Kurds question
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Adam Garrie |

Turkish President Recep Tayyip Erdogan’s rhetoric is at times, oddly honest, sometimes blatantly so. At other times, when he attempts to be more analytical, it is as deceptive as his political and geopolitical maneuvering.

Last year, Erdogan gave a speech in which he declared his unambiguous intentions to capture former territories of the Ottoman Empire, specifically in parts of the legal territory of Syria and Iraq.

Now, he (Erdogan) has said that his illegal invasion and occupation of Syria is not over; it is merely changing names.

Turkey’s Operation Euphrates Shield which saw Turkish forces and their jihadist proxies FSA occupy parts of Northern Syria was officially declared a success in a ‘mission accomplished’ style statement from Turkey’s National Security Council.

The ‘end’ of Euphrates Shield came 24 hours prior to US Secretary of State Rex Tillerson’s visit to Ankara where a meeting with his Turkish counterpart was filled with diplomatic language but manifest disagreements, particularly over America’s pro-Kurdish strategy. It is of note that even as Turkey claimed its operations were over, no timetable for withdrawal was offered. Turkish forces may yet dig into Syria further. After all, they haven’t left.

If it seemed puzzling why Turkey would apparently quit Syria after investing time, effort, troops, and money into occupying the country, the mystery has been officially solved.

Erdogan intends to continue Turkey’s illegal operations in Syria but under a different name and possibly in a different region of Syria and most ridiculously, against unnamed terrorist targets.

There is little doubt that Turkey’s main target in Syria is at this time Kurdish forces. But with both the US and Russia supporting the SDF, Turkey’s hands may be increasingly tied.

Turkey has already fought almost every faction in the conflict including the Syrian forces, Kurdish forces, ISIS forces, and other scattered ISIS style forces. The only faction Turkey hasn’t fought are their own FSA proxy-forces, who themselves are ISIS style Salafists.

Read more: Who are “Radical Muslims”?

Much of Turkey’s maneuvering in a would-be ‘Euphrates Shield 2.0’, is dependent on how America’s relationship with Kurdish-dominated SDF forces pans-out. At the moment, America and Turkey are at operational loggerheads in respect of Kurds.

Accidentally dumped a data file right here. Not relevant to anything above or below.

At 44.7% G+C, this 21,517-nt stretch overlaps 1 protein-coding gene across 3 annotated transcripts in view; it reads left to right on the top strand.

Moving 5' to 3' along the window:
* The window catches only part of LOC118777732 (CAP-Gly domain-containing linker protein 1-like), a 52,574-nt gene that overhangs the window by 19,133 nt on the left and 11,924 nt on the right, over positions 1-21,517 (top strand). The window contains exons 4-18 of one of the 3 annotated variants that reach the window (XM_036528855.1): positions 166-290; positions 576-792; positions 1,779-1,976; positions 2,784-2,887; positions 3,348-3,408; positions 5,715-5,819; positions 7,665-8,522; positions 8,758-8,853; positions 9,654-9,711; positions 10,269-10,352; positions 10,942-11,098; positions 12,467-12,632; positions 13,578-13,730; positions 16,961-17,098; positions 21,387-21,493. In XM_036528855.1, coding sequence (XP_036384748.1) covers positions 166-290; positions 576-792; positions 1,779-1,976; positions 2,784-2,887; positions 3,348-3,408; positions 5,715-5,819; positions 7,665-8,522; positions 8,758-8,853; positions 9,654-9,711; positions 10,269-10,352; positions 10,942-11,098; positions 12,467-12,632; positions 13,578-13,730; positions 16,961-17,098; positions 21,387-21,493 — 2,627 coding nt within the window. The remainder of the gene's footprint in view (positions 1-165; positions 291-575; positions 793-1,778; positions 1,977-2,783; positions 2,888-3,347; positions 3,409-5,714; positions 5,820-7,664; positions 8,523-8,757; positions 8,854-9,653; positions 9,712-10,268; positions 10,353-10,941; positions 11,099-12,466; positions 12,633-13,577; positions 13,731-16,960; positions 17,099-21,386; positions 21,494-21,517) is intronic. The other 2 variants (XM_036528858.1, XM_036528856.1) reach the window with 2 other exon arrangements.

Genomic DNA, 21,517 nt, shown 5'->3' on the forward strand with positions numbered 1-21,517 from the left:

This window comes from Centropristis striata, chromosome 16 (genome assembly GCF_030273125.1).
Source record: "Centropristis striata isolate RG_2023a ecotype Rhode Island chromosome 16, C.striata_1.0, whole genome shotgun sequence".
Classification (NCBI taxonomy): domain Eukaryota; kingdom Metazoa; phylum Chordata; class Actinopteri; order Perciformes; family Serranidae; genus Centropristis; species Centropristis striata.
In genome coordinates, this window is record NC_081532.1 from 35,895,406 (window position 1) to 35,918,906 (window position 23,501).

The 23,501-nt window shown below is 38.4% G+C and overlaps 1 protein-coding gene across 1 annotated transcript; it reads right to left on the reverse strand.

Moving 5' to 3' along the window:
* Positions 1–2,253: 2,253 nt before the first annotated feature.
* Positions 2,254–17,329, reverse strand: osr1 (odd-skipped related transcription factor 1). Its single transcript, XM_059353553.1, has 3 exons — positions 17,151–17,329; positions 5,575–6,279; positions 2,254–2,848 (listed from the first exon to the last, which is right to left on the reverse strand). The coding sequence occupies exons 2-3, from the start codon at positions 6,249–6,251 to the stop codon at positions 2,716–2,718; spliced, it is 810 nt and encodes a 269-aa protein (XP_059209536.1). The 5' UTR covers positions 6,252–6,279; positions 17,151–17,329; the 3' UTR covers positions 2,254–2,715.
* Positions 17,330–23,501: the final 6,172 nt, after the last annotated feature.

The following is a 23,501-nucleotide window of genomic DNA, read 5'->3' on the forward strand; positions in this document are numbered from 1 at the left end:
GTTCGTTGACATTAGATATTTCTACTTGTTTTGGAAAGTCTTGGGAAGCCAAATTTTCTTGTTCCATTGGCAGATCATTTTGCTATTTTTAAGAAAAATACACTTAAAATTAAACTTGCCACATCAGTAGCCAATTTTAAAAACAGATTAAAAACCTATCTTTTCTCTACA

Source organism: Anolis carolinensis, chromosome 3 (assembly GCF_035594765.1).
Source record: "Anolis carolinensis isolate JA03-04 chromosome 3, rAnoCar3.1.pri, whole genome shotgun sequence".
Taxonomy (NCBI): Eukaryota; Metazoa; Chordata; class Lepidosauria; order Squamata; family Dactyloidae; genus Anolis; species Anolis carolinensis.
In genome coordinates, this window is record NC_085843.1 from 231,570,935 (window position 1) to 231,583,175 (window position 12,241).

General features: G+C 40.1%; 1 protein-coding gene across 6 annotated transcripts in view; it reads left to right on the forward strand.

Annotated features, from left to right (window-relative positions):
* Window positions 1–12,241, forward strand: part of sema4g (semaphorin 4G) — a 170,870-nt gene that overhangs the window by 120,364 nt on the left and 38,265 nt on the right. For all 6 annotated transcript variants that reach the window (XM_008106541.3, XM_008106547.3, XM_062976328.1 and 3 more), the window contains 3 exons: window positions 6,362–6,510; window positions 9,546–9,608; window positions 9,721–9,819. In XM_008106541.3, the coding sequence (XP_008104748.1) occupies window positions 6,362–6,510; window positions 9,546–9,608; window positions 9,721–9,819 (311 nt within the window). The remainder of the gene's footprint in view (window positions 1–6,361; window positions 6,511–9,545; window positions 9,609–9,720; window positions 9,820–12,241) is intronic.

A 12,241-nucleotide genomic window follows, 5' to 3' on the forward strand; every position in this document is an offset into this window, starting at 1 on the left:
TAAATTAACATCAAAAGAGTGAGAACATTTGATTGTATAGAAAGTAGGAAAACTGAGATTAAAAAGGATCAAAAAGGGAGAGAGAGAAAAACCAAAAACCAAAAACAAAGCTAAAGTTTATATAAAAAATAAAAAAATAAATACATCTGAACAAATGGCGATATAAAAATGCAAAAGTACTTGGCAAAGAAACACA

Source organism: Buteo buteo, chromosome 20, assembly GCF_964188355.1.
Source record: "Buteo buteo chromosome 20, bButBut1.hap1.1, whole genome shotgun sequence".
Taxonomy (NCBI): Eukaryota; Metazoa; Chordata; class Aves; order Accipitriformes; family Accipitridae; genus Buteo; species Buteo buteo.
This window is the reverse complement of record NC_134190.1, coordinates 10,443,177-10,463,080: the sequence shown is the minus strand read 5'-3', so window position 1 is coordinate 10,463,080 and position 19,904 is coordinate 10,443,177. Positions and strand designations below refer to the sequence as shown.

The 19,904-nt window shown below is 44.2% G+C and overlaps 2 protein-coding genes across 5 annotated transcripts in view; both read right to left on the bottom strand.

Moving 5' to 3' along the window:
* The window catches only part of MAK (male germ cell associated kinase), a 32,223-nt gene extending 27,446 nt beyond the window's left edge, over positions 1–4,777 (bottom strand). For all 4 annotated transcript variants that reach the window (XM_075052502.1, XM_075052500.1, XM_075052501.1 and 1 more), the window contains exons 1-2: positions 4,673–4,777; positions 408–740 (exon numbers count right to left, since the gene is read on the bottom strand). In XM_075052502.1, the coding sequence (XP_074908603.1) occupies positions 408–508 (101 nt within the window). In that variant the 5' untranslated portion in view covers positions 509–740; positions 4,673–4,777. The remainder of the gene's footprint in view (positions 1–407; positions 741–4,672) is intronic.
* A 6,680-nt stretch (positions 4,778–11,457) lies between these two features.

Under Donald Trump, America has shifted from Obama’s pro-Salafist policy to a virtually exclusive pro-Kurdish (YPG/SDF) policy. Indeed, Trump has sent additional US forces to the region, but as of yet, they have not seen meaningful combat action.  Some have suspected that America may be sympathetic to the cause of Kurdish nationalism, something which Turkey vehemently opposes as do Iran, Iraq, and Syria.

Russia, like America, has Kurdish sympathies, in addition to being a steadfast ally of the Syrian Arab Republic.

Therefore, Turkey is finding itself increasingly isolated in the conflict both from his technical NATO ally, the United States, and its proximate ‘partner’, Russia.

Making things more awkward, Turkey and Syria find themselves on the same page in one area: opposition to any Kurdish state. That being said, the idea of Turkey working with Syria in any instance, is unfathomable, not least because Syria does not oppose Kurdish efforts to fight Salafist terrorists. In many cases, there have even been instances of strategic cooperation.

I have little doubt that when Erdogan promises further militant aggression against Syria, then he means it too. The question remains, how much more can he get away with in his increasingly isolated position?

Adam Garrie in managing editor at The Duran. This piece was first published in The Duran and is republished with permission. The views expressed in this article are the author’s own and do not necessarily reflect Global Village Space’s editorial policy.

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